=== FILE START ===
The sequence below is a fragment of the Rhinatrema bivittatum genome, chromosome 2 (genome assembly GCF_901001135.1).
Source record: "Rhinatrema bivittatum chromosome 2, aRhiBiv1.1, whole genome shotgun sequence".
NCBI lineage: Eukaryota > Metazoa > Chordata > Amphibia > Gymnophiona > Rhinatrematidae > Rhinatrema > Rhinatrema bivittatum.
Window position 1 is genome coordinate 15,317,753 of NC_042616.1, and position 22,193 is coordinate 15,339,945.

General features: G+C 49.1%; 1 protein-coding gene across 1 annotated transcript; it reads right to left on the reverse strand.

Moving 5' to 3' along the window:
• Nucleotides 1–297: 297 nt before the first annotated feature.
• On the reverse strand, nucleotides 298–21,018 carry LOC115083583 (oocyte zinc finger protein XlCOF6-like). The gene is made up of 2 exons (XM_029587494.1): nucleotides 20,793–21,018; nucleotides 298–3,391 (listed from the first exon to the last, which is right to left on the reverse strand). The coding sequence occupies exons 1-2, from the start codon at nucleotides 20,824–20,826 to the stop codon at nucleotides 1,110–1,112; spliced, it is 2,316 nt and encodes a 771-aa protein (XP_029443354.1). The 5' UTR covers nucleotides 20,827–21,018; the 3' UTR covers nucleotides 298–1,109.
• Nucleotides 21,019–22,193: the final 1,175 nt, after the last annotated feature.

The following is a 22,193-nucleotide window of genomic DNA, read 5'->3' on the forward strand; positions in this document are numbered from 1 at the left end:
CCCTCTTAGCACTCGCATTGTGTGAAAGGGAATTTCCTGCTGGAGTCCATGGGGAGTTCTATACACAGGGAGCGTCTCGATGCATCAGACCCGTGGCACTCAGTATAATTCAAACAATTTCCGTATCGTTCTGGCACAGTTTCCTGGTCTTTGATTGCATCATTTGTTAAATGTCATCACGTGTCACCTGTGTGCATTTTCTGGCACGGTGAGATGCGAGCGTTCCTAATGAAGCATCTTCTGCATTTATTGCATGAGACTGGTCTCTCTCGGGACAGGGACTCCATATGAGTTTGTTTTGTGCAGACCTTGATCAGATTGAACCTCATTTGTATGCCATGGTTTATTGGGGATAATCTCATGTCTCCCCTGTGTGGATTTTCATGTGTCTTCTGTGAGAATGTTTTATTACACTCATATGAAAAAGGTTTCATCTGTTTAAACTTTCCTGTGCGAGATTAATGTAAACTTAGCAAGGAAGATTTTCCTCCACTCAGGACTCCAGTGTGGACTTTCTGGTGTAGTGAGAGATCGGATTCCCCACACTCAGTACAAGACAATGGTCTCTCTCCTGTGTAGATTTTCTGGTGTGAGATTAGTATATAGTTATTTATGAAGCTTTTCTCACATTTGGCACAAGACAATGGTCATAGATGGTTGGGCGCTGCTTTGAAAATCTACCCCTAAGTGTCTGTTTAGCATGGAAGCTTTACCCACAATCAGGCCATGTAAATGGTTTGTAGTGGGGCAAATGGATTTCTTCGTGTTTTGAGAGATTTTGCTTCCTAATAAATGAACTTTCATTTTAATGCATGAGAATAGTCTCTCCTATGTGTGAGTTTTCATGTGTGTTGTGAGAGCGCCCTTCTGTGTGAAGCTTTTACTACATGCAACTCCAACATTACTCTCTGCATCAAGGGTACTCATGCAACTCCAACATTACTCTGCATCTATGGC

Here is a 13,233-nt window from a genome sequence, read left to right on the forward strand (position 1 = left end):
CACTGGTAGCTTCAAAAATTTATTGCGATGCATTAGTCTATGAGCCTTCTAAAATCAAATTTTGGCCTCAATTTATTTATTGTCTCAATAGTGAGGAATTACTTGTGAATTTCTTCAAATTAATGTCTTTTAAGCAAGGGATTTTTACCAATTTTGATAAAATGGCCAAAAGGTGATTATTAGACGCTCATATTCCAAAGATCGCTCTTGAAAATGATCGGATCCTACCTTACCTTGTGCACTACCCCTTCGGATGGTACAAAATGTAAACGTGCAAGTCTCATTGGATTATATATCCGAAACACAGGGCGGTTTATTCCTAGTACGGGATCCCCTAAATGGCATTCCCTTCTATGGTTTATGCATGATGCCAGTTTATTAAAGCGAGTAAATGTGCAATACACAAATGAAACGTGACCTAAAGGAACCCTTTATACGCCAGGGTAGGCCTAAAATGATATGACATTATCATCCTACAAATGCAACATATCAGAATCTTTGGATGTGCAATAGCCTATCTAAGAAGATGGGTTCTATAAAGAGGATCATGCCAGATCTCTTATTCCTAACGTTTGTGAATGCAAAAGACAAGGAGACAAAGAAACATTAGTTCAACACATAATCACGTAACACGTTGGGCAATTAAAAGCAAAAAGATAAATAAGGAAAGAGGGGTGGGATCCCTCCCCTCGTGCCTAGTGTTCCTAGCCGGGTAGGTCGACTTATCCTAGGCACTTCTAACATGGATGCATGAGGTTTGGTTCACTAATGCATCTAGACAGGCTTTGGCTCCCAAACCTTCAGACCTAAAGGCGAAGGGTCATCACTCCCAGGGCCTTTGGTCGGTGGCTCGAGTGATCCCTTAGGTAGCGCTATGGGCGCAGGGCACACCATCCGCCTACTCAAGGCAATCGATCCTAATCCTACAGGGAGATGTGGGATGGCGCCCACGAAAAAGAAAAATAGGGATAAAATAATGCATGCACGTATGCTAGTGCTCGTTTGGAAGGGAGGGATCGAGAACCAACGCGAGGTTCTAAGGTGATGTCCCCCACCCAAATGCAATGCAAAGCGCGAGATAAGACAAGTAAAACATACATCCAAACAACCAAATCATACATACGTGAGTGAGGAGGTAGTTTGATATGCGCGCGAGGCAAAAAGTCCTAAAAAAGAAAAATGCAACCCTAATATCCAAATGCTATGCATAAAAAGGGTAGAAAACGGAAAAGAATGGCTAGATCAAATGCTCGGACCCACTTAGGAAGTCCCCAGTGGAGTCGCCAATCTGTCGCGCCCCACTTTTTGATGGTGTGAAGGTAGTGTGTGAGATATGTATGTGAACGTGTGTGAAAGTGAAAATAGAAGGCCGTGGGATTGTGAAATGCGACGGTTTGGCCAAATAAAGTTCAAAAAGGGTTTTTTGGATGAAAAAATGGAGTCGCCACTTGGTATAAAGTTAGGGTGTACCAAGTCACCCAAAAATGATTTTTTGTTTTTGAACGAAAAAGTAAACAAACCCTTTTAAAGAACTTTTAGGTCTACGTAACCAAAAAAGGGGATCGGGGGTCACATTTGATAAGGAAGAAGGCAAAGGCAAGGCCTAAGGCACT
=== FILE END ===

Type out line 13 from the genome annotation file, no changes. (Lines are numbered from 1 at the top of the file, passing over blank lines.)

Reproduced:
CACTGGTAGCTTCAAAAATTTATTGCGATGCATTAGTCTATGAGCCTTCTAAAATCAAATTTTGGCCTCAATTTATTTATTGTCTCAATAGTGAGGAATTACTTGTGAATTTCTTCAAATTAATGTCTTTTAAGCAAGGGATTTTTACCAATTTTGATAAAATGGCCAAAAGGTGATTATTAGACGCTCATATTCCAAAGATCGCTCTTGAAAATGATCGGATCCTACCTTACCTTGTGCACTACCCCTTCGGATGGTACAAAATGTAAACGTGCAAGTCTCATTGGATTATATATCCGAAACACAGGGCGGTTTATTCCTAGTACGGGATCCCCTAAATGGCATTCCCTTCTATGGTTTATGCATGATGCCAGTTTATTAAAGCGAGTAAATGTGCAATACACAAATGAAACGTGACCTAAAGGAACCCTTTATACGCCAGGGTAGGCCTAAAATGATATGACATTATCATCCTACAAATGCAACATATCAGAATCTTTGGATGTGCAATAGCCTATCTAAGAAGATGGGTTCTATAAAGAGGATCATGCCAGATCTCTTATTCCTAACGTTTGTGAATGCAAAAGACAAGGAGACAAAGAAACATTAGTTCAACACATAATCACGTAACACGTTGGGCAATTAAAAGCAAAAAGATAAATAAGGAAAGAGGGGTGGGATCCCTCCCCTCGTGCCTAGTGTTCCTAGCCGGGTAGGTCGACTTATCCTAGGCACTTCTAACATGGATGCATGAGGTTTGGTTCACTAATGCATCTAGACAGGCTTTGGCTCCCAAACCTTCAGACCTAAAGGCGAAGGGTCATCACTCCCAGGGCCTTTGGTCGGTGGCTCGAGTGATCCCTTAGGTAGCGCTATGGGCGCAGGGCACACCATCCGCCTACTCAAGGCAATCGATCCTAATCCTACAGGGAGATGTGGGATGGCGCCCACGAAAAAGAAAAATAGGGATAAAATAATGCATGCACGTATGCTAGTGCTCGTTTGGAAGGGAGGGATCGAGAACCAACGCGAGGTTCTAAGGTGATGTCCCCCACCCAAATGCAATGCAAAGCGCGAGATAAGACAAGTAAAACATACATCCAAACAACCAAATCATACATACGTGAGTGAGGAGGTAGTTTGATATGCGCGCGAGGCAAAAAGTCCTAAAAAAGAAAAATGCAACCCTAATATCCAAATGCTATGCATAAAAAGGGTAGAAAACGGAAAAGAATGGCTAGATCAAATGCTCGGACCCACTTAGGAAGTCCCCAGTGGAGTCGCCAATCTGTCGCGCCCCACTTTTTGATGGTGTGAAGGTAGTGTGTGAGATATGTATGTGAACGTGTGTGAAAGTGAAAATAGAAGGCCGTGGGATTGTGAAATGCGACGGTTTGGCCAAATAAAGTTCAAAAAGGGTTTTTTGGATGAAAAAATGGAGTCGCCACTTGGTATAAAGTTAGGGTGTACCAAGTCACCCAAAAATGATTTTTTGTTTTTGAACGAAAAAGTAAACAAACCCTTTTAAAGAACTTTTAGGTCTACGTAACCAAAAAAGGGGATCGGGGGTCACATTTGATAAGGAAGAAGGCAAAGGCAAGGCCTAAGGCACT